Central venous access devices (CVAD) are intravenous catheters that terminate (end) in the superior vena cava just above the right atrium of your heart.
Venous access devices could be either single lumen or multiple lumens. They can be in place in the short term or long term. Short term use is usually up to 3 weeks. Long term use can mean weeks to months.
Why are they used?
- Intravenous therapy required for more than 7 days
- Poor venous access – difficult to find veins to access
- Infusions of vesicant or irritant chemotherapy
- Where multiple venous access sites are needed
- Total Parenteral Nutrition (TPN) and other hyperosmolar solutions
Types of central venous access devices
- Peripherally Inserted Central Catheter (PICC)
- Non-Tunnelled Catheter (CVC)
- Tunnelled Central Venous Catheter (Hickman)
- Implanted Port (Port-A-Cath)
Above: Peripherally inserted central catheter (PICC)
Peripherally inserted central catheter (PICC)
A PICC line is a soft, small, long, hollow tube that is placed into a large vein in your upper arm just above the bend of the elbow. The PICC line travels up through the vein inside your arm into a larger vein just above your heart.
A PICC line can be inserted in the radiology department, operating theatre, patient’s bedside, or a unit procedure room. It is usually done under local anaesthesia. The PICC line is put in by a doctor.
PICC lines are considered if treatment will be from a week up to 6 months. If anticipated therapy is going to be longer, either a tunnelled catheter or implanted port should be considered.
- Dressings and cap changes need to be done at least once per week
- They need to be flushed at least once per week
- To be removed they can be pulled out by an experienced nurse
Above: Central venous catheter or a non-tunnelled central venous catheter (CVC)
(Central line) Non- tunnelled central venous catheter
Non-tunnelled CVCs can be inserted via the subclavian, jugular, or femoral veins (avoid using the femoral vein in adults) with the tip positioned in the superior or inferior vena cava. Attachment of the external portion may be via sutures or an external fixing device. Non-tunnelled CVCs are short term catheters and should be removed as soon as they are no longer required.
Non-tunnelled CVCs are used in patients who have acute illnesses.
- Dressings and caps on the lines need to be changed at least once per week
- Each lumen of the line needs to be flushed once per week
- They can easily be removed by being pulled out once there is no further use for them
Above: Hickman line
Tunnelled catheters are intended for patients who may require longer-term central venous access.
A Hickman is a central line catheter that is placed on the right side of the chest wall. A Hickman line is a soft, small, long, hollow tube that is placed into a vein in the chest and ends in a larger vein just above your heart. These are like the non-tunnelled except that the outer exposed part is surgically tunnelled through subcutaneous tissue to an exit site generally on the chest or abdominal wall.
The patient will have one to three tubes dangling from the site which will either be sutured in or a device that looks like a sticker will be used to keep it in place. The lumens are short, small tubes with caps at the end.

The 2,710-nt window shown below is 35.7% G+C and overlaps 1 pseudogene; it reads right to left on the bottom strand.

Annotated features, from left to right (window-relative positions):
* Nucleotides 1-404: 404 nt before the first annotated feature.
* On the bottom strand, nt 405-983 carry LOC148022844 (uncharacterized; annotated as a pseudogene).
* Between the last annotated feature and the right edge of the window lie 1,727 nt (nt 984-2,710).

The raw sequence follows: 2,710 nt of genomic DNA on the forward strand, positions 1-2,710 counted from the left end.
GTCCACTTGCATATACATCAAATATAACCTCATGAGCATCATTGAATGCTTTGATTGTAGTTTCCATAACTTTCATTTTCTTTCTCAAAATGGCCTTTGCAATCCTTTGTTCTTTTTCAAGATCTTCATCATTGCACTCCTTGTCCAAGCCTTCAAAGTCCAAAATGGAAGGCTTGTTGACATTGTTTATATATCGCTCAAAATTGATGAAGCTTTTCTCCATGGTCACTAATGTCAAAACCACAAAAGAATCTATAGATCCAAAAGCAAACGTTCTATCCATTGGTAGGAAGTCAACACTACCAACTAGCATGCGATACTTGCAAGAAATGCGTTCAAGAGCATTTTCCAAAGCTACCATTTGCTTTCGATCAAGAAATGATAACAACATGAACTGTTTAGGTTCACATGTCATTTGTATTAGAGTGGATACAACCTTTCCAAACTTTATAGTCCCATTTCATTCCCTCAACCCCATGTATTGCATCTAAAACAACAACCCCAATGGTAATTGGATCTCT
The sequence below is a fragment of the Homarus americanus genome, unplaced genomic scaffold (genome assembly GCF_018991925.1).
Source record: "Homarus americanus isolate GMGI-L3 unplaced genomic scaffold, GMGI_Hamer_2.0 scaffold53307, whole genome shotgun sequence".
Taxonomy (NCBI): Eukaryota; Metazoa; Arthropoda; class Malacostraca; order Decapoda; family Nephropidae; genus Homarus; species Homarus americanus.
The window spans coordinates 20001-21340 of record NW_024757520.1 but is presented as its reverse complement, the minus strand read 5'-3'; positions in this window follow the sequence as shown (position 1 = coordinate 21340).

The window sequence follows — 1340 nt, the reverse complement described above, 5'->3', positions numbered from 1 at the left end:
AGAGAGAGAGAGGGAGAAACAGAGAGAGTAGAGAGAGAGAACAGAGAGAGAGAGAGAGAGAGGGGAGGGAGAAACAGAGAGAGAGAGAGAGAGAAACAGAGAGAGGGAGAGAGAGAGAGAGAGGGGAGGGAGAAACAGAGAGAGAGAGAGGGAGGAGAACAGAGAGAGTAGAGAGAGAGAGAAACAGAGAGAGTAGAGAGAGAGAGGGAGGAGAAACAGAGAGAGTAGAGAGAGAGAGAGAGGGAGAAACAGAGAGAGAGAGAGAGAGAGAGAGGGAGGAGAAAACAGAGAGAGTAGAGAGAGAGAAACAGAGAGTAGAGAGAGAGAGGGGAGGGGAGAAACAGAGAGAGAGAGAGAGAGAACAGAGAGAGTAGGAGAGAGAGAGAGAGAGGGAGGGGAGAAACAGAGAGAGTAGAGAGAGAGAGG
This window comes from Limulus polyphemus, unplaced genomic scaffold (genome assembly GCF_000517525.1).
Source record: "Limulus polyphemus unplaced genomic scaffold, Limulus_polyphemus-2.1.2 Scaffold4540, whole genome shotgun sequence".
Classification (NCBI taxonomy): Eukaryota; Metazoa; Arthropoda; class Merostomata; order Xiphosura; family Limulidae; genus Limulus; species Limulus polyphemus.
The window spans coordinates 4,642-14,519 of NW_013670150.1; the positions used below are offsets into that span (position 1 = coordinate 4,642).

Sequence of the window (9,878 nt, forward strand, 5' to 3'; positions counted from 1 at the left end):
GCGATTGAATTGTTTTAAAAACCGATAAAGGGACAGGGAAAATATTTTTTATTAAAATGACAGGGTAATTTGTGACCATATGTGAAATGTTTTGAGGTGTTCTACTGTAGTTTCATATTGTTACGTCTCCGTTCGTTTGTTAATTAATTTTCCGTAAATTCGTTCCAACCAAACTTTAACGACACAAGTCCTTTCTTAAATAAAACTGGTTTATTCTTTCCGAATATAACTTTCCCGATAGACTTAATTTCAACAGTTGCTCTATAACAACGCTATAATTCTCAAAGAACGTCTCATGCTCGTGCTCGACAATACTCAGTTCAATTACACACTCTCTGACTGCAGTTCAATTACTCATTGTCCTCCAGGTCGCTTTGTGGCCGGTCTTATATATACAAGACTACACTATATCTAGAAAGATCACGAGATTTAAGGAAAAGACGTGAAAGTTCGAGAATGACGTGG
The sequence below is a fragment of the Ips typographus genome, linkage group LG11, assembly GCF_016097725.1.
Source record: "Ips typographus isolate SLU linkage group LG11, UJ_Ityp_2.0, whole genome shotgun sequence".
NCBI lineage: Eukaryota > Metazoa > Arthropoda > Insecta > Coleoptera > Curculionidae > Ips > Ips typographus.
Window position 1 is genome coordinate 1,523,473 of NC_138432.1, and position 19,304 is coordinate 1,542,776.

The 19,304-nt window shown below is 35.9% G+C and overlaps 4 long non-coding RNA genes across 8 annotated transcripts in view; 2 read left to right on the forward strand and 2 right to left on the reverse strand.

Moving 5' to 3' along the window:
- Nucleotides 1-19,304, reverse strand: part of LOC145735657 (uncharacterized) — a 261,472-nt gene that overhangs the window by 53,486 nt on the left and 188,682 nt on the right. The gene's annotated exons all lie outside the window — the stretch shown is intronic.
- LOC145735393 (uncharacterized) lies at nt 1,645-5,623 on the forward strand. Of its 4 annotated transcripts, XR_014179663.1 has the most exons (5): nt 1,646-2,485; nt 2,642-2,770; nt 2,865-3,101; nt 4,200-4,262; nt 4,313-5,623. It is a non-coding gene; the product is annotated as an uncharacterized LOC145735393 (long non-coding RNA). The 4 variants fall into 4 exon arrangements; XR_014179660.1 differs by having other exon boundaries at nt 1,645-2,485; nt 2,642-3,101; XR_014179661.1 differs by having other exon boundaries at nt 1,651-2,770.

A tunnelled CVAD is inserted by a surgeon or an interventional radiologist under anaesthesia or light sedation. It will usually take 7-10 days to heal.
- This will depend on the policy at the hospital.
- They usually need to be flushed one per week.
- Caps on the end of the line generally need to be changed at least once per week
- To remove the Hickman line, this will need to be done surgically with a clinician who is experienced with this.
Above: implanted venous port-a-catheter
Implanted Venous Port (Port or Port-A-Cath)
An implanted venous port is a device used for long-term intermittent central venous access via a port implanted into a subcutaneous pocket. It is made up of a reservoir attached to a soft, small, long, hollow tube. The reservoir is placed under the skin and the tube is placed into a vein. The reservoir will look like a bump under the skin. The tube is not usually noticeable.
An implanted venous port is inserted by a surgeon or an interventional radiologist under anaesthesia or light sedation.
It usually takes around 7-10 days to heal. If the port needs to be used immediately, the surgeon can access it and leave the needle in when it is put in. Otherwise it may be too swollen to access for about a week.
- When the port is needed to be accessed, it is done so with a needle called a ‘gripper’ needle
- A gripper needle can remain in for one week before they need to be changed
- Once treatment has completed and the port is de-accessed the gripper needle is removed
- Prior to being removed the port is ‘heplocked’, where heparin (anti-clotting drug/flush) is injected into the port that will stop the port from clotting or blocking
- The port needs to be accessed, flushed and heplocked at least every 4-6 weeks
- The best thing about a port is that they can remain in for many years and once the gripper needle is removed there is nothing hanging from the port and the skin acts as a protection from infection
- When a port is removed, this is a surgical procedure (day procedure)
Contact your doctor or nurse if you have:
- A temperature of 38 degrees or higher
- Shortness of breath
- Chest pain or fast heartbeat
- Redness, pain, swelling, bleeding, or fluid leaking from or around your PICC line or CVC line
- Redness, pain or swelling in your arm, neck, or chest area
- Damage or a break or split in the PICC line or CVC line
- A burning sensation or swelling around the port during your treatment, or at any time.